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How AI and automation software can make HR more strategic

As organizations have sought at new ways to drive efficiencies and secure sustainable growth, many have looked at human resources as a potential new engine for breakthrough progress. In the resulting quest to make HR more strategic and less transactional there have been some successes, but as we shall see much still needs to be done for HR to reach its true potential: particularly when it comes to data, AI and automation.

First, the successes. In a recent study, we found that HR professionals are already thinking strategically and that the function is well aligned with business priorities. For example, when asked about the top challenges they face, the HR executives we spoke to cited core business goals such as increasing productivity, keeping up with competitors and identifying and generating new business opportunities.

Importantly, the business leaders we spoke to are crying out for their HR teams to provide leadership and energy. For instance, when asked about critical enablers to achieve business goals, around two-thirds of the business executives surveyed (63 percent) identified ‘reskilling the workforce’ as particularly important. That puts workforce retooling right up there with other business and technology enablers like automation and artificial intelligence (AI) (62 percent); risk mitigation (63 percent); and use of cloud technology (64 percent).

So, business leaders are chomping at the bit for HR to play a more active role in driving the business. The door to a new and more valuable model for HR is wide open, so what’s holding things back?

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An instructor and a student work on an Apple Inc. laptop computer during a coding class at the First Code Academy in Hong Kong, China, on Friday, Nov. 13, 2015. About 2,500 students have taken courses at the First Code Academy. Photographer: Xaume Olleros/Bloomberg

There are, in fact, a number of barriers in the way of HR realizing its strategic potential, but perhaps the most important relate to automation and AI, data, and digital skills. Let’s look at each in turn.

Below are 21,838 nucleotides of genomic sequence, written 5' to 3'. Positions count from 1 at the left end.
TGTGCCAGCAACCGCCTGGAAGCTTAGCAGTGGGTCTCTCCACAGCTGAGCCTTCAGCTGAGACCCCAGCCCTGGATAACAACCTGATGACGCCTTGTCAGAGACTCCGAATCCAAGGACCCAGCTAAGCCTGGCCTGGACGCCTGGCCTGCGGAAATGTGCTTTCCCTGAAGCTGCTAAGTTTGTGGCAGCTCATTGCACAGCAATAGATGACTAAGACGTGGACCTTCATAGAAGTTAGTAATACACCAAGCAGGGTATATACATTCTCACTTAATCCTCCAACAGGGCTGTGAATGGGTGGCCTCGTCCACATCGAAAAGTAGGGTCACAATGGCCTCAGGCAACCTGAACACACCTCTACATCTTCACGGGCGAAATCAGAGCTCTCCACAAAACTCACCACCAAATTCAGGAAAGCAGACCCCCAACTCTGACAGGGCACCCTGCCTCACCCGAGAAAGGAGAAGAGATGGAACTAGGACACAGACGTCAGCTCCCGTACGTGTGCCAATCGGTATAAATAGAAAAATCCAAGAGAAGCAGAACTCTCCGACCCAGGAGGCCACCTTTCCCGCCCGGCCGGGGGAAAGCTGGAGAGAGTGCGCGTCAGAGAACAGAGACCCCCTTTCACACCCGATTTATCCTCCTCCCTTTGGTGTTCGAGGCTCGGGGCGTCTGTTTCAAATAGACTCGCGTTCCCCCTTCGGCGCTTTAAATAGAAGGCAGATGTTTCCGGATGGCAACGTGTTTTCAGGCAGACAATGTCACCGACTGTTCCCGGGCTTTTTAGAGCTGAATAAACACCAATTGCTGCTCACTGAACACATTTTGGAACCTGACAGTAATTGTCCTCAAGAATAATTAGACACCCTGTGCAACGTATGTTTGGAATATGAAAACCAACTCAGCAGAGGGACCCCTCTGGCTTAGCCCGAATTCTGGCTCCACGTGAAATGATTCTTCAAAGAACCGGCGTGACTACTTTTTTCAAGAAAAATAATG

When it comes to AI and automation, it seems that many HR professionals underappreciate the technology. In our survey, 62 percent of the business people we spoke to recognized that AI and automation will play a significant role as a business enabler – but only 44 percent of HR professionals thought the same. This is a shame, as automation and AI technologies promise to free HR teams from transactional, non-value-added activities; allowing them to focus on strategic work and further gain traction with the business.

Second is data. We all now know that data is no longer a business peripheral: it’s absolutely fundamental to securing growth and competitive differentiation. This was reflected in our research where 51 percent of business people named ‘interest in and ability to make data-driven decisions’ their top business driver. Once again HR significantly lagged this consensus, with only 28 percent of respondents recognizing the power of data insights. If HR is to transform and progress along the continuum of intelligent operations — HR processes that elevate business — then they need to consider AI and machine learning tools that use data to achieve these ends.

Finally, our research unveiled a digital skills gap that could further hold HR back from moving to the strategic center of the business. Enterprises today are in serious need of people trained in higher-level digital skills, as these skills are essential to data analytics, AI and machine learning. However, only 41 percent of HR respondents to our survey worry whether their organizations have these skills in house and only 46 percent see a need for people versed in digital business models. These findings suggest that businesses need skills that HR does not acknowledge or have the resources to address.

If HR is to achieve its transformation and become an engine for organizational growth, then I believe two key things need to happen.

First, HR teams need to refocus their skills strategies. Where tight budgets currently restrict HR teams from investing in anything other than basic training, the onus is on HR to build a business case to win investment in the higher-level skills needed to keep a business competitive.

The skills that will be required 12 months from now will be different from those needed today, and a business-relevant HR is better positioned to create a more business-relevant workforce. Second, HR needs to become more data-driven. This means looking beyond the core HR data set to build a deeper picture of individual employees and the teams they work in; finding ways to analyze data in new ways to understand exactly the value people bring to their roles and how this value can be enhanced.

Business stakeholders are looking for the kinds of capabilities owned by HR. At the same time, HR can do so much more by becoming more data-driven, embracing AI and automation, and thinking more like business leaders. The result will be a more strategic HR function and, ultimately, a better performing business.

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